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And So Is Love

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Album Review

It seems increasingly common for once-popular artists to resurface years after their heyday. What's so interesting is how they resurface. Who would've imagined Rita Coolidge, like other popular '70s singers, re-emerging 30 years down the line as a singer of jazz classics? But Coolidge, like Debby Boone before her, has done exactly that, releasing a collection of classic songs on Concord Records. Backed by a small jazz combo, And So Is Love has a classy feel to it, but it's Coolidge's resonant vocals that bring the set together. While most of the material is older, and a number of pieces like "Cry Me a River" and "Come Rain or Come Shine" come from the golden age of song, she also includes Boz Scaggs' "We're All Alone" and makes it work. In fact, "We're All Alone" is one of the highlights of the album, with Coolidge transforming it into a lovely jazz standard. Her performance here also leads one to pause: are there other songs of recent vintage that would — like old standards — work just as well in a jazz context? Another icon from the past shows up — Herb Alpert — on "Estate" to lend his trademark trumpet style to the song's Latin mood. For old fans, mainstream jazz fans, and anyone who appreciates classy treatments of classic songs, Coolidge's And So Is Love is an enjoyable listen. ~ Ronnie D. Lankford, Jr., Rovi

Customer Reviews

Rita Rules: No Disrespect Tolerated from the Youngsters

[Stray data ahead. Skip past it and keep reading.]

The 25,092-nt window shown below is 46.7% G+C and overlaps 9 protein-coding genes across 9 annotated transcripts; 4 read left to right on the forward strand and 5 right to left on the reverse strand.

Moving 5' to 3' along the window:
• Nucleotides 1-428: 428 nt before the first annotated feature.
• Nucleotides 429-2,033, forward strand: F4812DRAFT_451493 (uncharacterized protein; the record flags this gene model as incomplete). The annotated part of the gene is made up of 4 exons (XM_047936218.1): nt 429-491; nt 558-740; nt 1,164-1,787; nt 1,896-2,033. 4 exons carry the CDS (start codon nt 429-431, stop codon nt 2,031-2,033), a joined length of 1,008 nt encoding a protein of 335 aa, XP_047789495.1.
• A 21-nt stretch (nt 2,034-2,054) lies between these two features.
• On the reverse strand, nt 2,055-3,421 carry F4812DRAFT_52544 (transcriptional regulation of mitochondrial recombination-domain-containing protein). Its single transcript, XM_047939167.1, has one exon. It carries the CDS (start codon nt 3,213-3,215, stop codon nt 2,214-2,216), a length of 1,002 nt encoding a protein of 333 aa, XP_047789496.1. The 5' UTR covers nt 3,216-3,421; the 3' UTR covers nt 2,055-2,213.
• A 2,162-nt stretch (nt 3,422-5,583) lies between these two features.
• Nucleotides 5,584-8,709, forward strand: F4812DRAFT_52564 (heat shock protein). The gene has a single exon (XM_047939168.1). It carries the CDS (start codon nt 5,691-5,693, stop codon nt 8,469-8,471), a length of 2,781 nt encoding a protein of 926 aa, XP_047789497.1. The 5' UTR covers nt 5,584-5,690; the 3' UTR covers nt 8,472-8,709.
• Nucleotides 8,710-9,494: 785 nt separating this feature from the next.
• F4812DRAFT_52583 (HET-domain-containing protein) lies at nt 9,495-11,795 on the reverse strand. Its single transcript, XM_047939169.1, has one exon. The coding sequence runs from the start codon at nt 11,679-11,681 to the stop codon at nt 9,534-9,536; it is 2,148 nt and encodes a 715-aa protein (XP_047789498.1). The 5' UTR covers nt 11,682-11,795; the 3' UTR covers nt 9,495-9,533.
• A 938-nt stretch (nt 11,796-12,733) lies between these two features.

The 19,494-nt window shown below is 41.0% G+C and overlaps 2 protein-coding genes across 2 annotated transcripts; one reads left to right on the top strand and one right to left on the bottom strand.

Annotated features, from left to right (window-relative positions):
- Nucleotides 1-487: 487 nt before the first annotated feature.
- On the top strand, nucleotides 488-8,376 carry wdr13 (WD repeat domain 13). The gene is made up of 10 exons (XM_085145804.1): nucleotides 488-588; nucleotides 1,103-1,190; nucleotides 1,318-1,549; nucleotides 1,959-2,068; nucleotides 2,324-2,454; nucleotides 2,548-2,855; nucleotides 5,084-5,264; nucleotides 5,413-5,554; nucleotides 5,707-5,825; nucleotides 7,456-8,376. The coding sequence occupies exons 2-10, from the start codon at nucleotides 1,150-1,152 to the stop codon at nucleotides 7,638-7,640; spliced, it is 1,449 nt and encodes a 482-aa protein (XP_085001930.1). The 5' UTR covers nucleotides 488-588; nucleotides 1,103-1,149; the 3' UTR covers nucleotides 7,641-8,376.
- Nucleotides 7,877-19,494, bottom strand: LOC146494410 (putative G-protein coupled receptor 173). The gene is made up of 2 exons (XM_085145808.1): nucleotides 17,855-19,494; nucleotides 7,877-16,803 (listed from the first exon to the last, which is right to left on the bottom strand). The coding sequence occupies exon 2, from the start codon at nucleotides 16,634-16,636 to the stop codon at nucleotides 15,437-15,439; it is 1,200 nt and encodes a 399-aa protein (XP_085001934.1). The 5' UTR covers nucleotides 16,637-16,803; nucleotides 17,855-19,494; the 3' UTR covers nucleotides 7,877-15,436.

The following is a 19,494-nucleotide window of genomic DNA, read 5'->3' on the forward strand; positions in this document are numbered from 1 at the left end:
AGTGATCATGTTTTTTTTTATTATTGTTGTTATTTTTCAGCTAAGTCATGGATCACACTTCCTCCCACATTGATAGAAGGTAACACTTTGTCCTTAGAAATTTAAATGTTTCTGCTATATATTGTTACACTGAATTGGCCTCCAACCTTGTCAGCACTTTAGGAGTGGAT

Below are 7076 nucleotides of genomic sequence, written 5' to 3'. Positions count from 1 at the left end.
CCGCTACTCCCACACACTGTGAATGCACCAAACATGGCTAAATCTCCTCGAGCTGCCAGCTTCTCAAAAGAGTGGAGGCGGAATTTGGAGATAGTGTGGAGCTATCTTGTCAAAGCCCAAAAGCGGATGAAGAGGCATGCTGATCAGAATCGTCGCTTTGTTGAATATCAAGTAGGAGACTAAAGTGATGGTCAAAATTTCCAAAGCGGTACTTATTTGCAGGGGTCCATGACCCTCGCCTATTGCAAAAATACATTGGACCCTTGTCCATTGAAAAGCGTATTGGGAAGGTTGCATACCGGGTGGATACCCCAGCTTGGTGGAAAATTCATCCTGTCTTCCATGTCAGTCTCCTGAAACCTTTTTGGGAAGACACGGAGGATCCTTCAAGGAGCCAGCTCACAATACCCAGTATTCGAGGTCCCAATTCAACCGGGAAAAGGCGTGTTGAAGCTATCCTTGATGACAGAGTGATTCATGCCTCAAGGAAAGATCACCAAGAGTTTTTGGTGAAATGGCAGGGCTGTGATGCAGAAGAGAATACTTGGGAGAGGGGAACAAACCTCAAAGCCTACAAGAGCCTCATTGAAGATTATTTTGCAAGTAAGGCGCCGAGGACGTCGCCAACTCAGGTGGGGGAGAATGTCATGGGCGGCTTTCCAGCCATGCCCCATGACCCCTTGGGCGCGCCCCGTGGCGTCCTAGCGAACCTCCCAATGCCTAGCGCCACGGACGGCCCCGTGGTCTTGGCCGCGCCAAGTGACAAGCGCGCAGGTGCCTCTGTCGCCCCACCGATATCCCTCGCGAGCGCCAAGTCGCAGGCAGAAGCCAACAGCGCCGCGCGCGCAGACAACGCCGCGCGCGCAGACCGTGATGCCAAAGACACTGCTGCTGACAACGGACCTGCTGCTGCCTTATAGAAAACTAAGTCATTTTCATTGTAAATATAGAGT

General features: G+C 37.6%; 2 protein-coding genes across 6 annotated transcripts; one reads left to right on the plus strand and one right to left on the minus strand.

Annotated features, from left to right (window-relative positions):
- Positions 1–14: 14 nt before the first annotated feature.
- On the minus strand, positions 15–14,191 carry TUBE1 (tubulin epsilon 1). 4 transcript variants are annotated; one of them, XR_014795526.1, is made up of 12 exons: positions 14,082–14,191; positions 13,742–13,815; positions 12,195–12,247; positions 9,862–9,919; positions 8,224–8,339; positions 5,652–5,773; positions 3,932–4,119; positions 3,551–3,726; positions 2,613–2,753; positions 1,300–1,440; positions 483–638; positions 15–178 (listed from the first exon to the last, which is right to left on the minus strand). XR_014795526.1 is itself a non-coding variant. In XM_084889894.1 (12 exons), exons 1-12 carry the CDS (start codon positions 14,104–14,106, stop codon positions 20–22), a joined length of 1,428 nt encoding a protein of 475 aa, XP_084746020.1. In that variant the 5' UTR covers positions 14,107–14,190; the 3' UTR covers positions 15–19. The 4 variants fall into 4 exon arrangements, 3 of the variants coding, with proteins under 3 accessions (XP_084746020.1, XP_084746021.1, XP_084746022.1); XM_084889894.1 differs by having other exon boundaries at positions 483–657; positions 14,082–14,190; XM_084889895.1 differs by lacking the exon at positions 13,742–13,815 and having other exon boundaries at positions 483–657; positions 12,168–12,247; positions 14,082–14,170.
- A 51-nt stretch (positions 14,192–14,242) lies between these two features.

There seems to be among the greater portion of the less informed young a trend toward simply reading reviews rather than listening to and trailing the history of anything, much less that of the American divas of rock-pop--blues-gospel--we will sing at your birthday party for confetti if we have to--female vocalists who came of age and voice in the 1960s and early 1970s, gracious as they were to lend their power to the feckless men history loves best. There was Mimie Farina, Joan Baez, Judy Collins, even Joni Mitchell. Only Coolidge gave witness to her white/cherokee gospel roots and her fated musical alliance with Kris Kristofferson, of the "Rita,you are too much of a real flesh/blood woman for me. Plus, your voice is stronger than mine. Thus, I must co-star with Barbara Streisand, as we are both confessed sexual beings only in the sense of partner/performers. She understands me. You will see that when she ditches me and makes for Broderick, the hang-gliding son of Perseus." The fact is, I believed in Coolidge and Kristofferson. After they parted, I had no choice except to believe in Coolridge. She has the better vision and voice. Kris has the more raunchy stories but I doubt they match those of The Boss at this time in history. Believe in Rita. In short, nothing by Rita is badly sung. She is a female vocal treasure.


no joke my choir (the Childrens Chorus of Greater Dallas) sang with her at the Eismann Center in Richardson on December 16 or 17th 2006 she is AMAZING and so sweet :)

We're all Alone

Regarding main review: for those of us who enjoyed her 70s version of "We're All Alone," this new 2006 version is a refreshingly-new take. I was a bit surprised the reviewer seemed not to be aware of her previous version.


Born: May 1, 1945 in Nashville, TN

Genre: Rock

Years Active: '60s, '70s, '80s, '90s, '00s, '10s

A versatile singer blessed with a clear, pure voice, Rita Coolidge was a capable stylist in rock, pop, R&B, country, and folk, and was a hugely in-demand session vocalist outside of her own solo recording career. Born near Nashville, Tennessee, in the town of Lafayette in 1945, Coolidge was part Cherokee and first sang in the church where her father was a minister. She studied art at Florida State University, but also sang and wrote songs on the side, and decided to give music a shot before settling...
Full Bio